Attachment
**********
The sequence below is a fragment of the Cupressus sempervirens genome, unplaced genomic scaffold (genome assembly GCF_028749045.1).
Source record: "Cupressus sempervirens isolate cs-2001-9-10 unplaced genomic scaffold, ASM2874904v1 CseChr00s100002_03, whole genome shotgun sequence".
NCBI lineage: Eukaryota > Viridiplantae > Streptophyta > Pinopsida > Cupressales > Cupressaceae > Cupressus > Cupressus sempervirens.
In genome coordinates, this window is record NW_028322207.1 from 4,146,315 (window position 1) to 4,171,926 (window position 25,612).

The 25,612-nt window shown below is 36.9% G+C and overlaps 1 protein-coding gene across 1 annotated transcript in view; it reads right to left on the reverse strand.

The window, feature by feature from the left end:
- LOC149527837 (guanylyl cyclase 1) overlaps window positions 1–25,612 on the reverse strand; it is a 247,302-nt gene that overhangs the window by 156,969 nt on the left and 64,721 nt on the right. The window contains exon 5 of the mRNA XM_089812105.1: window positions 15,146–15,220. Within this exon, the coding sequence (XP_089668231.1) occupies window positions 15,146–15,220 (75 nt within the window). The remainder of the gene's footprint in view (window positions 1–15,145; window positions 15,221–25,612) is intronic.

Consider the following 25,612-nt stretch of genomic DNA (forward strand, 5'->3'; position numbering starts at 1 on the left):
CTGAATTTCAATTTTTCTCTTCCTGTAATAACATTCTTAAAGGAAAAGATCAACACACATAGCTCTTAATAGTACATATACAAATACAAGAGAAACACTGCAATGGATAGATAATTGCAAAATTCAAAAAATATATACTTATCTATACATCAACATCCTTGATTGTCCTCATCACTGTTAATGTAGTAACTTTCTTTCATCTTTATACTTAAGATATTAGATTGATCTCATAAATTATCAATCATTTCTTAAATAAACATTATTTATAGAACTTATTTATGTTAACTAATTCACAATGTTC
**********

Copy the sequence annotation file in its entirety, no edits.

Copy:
The sequence below is a fragment of the Cupressus sempervirens genome, unplaced genomic scaffold (genome assembly GCF_028749045.1).
Source record: "Cupressus sempervirens isolate cs-2001-9-10 unplaced genomic scaffold, ASM2874904v1 CseChr00s100002_03, whole genome shotgun sequence".
NCBI lineage: Eukaryota > Viridiplantae > Streptophyta > Pinopsida > Cupressales > Cupressaceae > Cupressus > Cupressus sempervirens.
In genome coordinates, this window is record NW_028322207.1 from 4,146,315 (window position 1) to 4,171,926 (window position 25,612).

The 25,612-nt window shown below is 36.9% G+C and overlaps 1 protein-coding gene across 1 annotated transcript in view; it reads right to left on the reverse strand.

The window, feature by feature from the left end:
- LOC149527837 (guanylyl cyclase 1) overlaps window positions 1–25,612 on the reverse strand; it is a 247,302-nt gene that overhangs the window by 156,969 nt on the left and 64,721 nt on the right. The window contains exon 5 of the mRNA XM_089812105.1: window positions 15,146–15,220. Within this exon, the coding sequence (XP_089668231.1) occupies window positions 15,146–15,220 (75 nt within the window). The remainder of the gene's footprint in view (window positions 1–15,145; window positions 15,221–25,612) is intronic.

Consider the following 25,612-nt stretch of genomic DNA (forward strand, 5'->3'; position numbering starts at 1 on the left):
CTGAATTTCAATTTTTCTCTTCCTGTAATAACATTCTTAAAGGAAAAGATCAACACACATAGCTCTTAATAGTACATATACAAATACAAGAGAAACACTGCAATGGATAGATAATTGCAAAATTCAAAAAATATATACTTATCTATACATCAACATCCTTGATTGTCCTCATCACTGTTAATGTAGTAACTTTCTTTCATCTTTATACTTAAGATATTAGATTGATCTCATAAATTATCAATCATTTCTTAAATAAACATTATTTATAGAACTTATTTATGTTAACTAATTCACAATGTTC